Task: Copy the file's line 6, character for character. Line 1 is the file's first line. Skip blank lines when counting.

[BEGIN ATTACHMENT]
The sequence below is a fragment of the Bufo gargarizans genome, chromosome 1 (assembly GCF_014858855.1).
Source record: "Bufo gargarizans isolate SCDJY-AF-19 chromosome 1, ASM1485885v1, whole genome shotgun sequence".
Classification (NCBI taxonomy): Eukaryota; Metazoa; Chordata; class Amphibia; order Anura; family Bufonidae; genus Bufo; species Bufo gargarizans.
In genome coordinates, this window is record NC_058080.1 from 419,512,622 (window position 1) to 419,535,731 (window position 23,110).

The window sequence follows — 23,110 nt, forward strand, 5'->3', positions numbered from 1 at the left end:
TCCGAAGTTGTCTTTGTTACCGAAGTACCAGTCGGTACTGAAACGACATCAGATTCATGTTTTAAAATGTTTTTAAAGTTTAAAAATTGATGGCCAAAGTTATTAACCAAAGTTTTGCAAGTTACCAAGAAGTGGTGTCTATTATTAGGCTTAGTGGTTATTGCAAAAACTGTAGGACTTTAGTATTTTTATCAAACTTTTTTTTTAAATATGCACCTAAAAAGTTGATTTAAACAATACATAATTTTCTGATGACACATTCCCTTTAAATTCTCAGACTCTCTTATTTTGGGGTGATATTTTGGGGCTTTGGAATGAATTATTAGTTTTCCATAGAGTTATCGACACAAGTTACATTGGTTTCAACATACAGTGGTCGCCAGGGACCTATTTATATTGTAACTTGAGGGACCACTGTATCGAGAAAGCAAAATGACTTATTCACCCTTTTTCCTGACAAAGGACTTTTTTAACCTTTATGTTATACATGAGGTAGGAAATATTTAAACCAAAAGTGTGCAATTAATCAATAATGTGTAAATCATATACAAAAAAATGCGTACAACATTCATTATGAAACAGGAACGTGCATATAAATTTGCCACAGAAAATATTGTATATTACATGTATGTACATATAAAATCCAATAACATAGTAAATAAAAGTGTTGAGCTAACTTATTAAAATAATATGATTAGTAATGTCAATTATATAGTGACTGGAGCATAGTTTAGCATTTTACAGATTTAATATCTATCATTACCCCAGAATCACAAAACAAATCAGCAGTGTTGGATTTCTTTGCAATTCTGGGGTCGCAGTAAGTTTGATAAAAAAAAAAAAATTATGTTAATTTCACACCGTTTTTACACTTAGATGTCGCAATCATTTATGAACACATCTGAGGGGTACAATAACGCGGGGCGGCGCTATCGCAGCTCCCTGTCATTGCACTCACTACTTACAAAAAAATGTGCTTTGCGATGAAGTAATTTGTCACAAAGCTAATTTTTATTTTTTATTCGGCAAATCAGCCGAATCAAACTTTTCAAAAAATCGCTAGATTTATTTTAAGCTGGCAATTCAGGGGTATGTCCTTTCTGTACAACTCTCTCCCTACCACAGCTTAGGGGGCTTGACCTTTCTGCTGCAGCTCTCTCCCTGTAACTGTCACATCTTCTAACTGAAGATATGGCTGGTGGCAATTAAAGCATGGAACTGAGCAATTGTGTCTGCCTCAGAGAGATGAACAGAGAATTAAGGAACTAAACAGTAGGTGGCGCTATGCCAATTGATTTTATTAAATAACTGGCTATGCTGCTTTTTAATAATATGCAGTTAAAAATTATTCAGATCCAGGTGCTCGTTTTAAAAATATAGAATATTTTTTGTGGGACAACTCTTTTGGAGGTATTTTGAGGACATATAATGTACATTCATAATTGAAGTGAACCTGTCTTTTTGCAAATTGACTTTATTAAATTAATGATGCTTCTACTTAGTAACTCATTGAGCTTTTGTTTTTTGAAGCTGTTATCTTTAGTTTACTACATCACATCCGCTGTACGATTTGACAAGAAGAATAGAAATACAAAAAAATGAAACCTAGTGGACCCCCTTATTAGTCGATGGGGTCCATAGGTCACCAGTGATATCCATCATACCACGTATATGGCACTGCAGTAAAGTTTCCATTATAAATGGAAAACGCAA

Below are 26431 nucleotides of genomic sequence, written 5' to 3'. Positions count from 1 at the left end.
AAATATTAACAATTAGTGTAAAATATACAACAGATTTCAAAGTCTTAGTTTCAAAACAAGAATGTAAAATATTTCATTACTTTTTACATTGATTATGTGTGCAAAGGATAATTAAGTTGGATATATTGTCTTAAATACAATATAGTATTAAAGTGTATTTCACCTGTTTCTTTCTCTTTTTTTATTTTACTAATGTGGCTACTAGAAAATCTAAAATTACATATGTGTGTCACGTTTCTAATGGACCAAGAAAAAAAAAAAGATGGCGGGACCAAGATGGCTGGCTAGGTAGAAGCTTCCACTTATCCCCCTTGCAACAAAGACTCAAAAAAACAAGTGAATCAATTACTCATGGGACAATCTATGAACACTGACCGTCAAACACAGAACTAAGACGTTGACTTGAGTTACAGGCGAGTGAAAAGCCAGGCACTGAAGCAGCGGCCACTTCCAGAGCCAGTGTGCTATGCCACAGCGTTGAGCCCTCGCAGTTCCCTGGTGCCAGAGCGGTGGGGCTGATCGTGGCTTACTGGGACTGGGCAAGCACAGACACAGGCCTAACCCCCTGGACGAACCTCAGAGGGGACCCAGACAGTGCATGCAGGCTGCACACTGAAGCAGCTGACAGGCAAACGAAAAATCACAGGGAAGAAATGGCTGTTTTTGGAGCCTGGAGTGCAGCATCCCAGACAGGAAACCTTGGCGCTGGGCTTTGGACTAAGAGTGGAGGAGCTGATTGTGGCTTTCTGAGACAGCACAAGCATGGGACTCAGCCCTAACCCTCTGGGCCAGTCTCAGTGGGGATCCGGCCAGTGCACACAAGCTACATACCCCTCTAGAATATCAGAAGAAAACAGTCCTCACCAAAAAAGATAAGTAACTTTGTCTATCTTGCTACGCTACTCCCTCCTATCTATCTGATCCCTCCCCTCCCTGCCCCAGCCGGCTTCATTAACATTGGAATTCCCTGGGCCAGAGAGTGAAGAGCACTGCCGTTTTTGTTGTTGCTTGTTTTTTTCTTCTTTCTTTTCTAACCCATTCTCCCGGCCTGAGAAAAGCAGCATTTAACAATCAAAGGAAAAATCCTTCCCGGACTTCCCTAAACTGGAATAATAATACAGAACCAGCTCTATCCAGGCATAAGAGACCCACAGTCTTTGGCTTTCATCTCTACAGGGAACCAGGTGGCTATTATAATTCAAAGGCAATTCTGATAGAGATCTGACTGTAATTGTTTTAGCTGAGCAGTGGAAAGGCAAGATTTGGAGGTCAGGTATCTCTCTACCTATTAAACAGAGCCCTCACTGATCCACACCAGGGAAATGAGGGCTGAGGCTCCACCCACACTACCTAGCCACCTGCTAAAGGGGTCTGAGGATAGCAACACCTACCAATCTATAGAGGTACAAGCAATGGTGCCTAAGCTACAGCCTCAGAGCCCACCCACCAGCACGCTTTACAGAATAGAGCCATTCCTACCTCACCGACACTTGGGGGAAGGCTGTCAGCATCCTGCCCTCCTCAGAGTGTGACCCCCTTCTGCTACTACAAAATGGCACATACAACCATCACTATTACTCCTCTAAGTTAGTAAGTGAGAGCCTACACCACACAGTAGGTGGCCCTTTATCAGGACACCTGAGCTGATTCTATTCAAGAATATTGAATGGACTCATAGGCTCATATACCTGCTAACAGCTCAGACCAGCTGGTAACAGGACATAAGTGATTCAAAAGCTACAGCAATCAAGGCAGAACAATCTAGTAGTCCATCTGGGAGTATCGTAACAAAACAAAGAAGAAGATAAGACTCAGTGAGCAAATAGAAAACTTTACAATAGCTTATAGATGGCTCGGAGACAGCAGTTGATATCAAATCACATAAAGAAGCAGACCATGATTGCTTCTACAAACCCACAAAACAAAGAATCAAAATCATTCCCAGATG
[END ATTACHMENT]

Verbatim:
TCCGAAGTTGTCTTTGTTACCGAAGTACCAGTCGGTACTGAAACGACATCAGATTCATGTTTTAAAATGTTTTTAAAGTTTAAAAATTGATGGCCAAAGTTATTAACCAAAGTTTTGCAAGTTACCAAGAAGTGGTGTCTATTATTAGGCTTAGTGGTTATTGCAAAAACTGTAGGACTTTAGTATTTTTATCAAACTTTTTTTTTAAATATGCACCTAAAAAGTTGATTTAAACAATACATAATTTTCTGATGACACATTCCCTTTAAATTCTCAGACTCTCTTATTTTGGGGTGATATTTTGGGGCTTTGGAATGAATTATTAGTTTTCCATAGAGTTATCGACACAAGTTACATTGGTTTCAACATACAGTGGTCGCCAGGGACCTATTTATATTGTAACTTGAGGGACCACTGTATCGAGAAAGCAAAATGACTTATTCACCCTTTTTCCTGACAAAGGACTTTTTTAACCTTTATGTTATACATGAGGTAGGAAATATTTAAACCAAAAGTGTGCAATTAATCAATAATGTGTAAATCATATACAAAAAAATGCGTACAACATTCATTATGAAACAGGAACGTGCATATAAATTTGCCACAGAAAATATTGTATATTACATGTATGTACATATAAAATCCAATAACATAGTAAATAAAAGTGTTGAGCTAACTTATTAAAATAATATGATTAGTAATGTCAATTATATAGTGACTGGAGCATAGTTTAGCATTTTACAGATTTAATATCTATCATTACCCCAGAATCACAAAACAAATCAGCAGTGTTGGATTTCTTTGCAATTCTGGGGTCGCAGTAAGTTTGATAAAAAAAAAAAAATTATGTTAATTTCACACCGTTTTTACACTTAGATGTCGCAATCATTTATGAACACATCTGAGGGGTACAATAACGCGGGGCGGCGCTATCGCAGCTCCCTGTCATTGCACTCACTACTTACAAAAAAATGTGCTTTGCGATGAAGTAATTTGTCACAAAGCTAATTTTTATTTTTTATTCGGCAAATCAGCCGAATCAAACTTTTCAAAAAATCGCTAGATTTATTTTAAGCTGGCAATTCAGGGGTATGTCCTTTCTGTACAACTCTCTCCCTACCACAGCTTAGGGGGCTTGACCTTTCTGCTGCAGCTCTCTCCCTGTAACTGTCACATCTTCTAACTGAAGATATGGCTGGTGGCAATTAAAGCATGGAACTGAGCAATTGTGTCTGCCTCAGAGAGATGAACAGAGAATTAAGGAACTAAACAGTAGGTGGCGCTATGCCAATTGATTTTATTAAATAACTGGCTATGCTGCTTTTTAATAATATGCAGTTAAAAATTATTCAGATCCAGGTGCTCGTTTTAAAAATATAGAATATTTTTTGTGGGACAACTCTTTTGGAGGTATTTTGAGGACATATAATGTACATTCATAATTGAAGTGAACCTGTCTTTTTGCAAATTGACTTTATTAAATTAATGATGCTTCTACTTAGTAACTCATTGAGCTTTTGTTTTTTGAAGCTGTTATCTTTAGTTTACTACATCACATCCGCTGTACGATTTGACAAGAAGAATAGAAATACAAAAAAATGAAACCTAGTGGACCCCCTTATTAGTCGATGGGGTCCATAGGTCACCAGTGATATCCATCATACCACGTATATGGCACTGCAGTAAAGTTTCCATTATAAATGGAAAACGCAA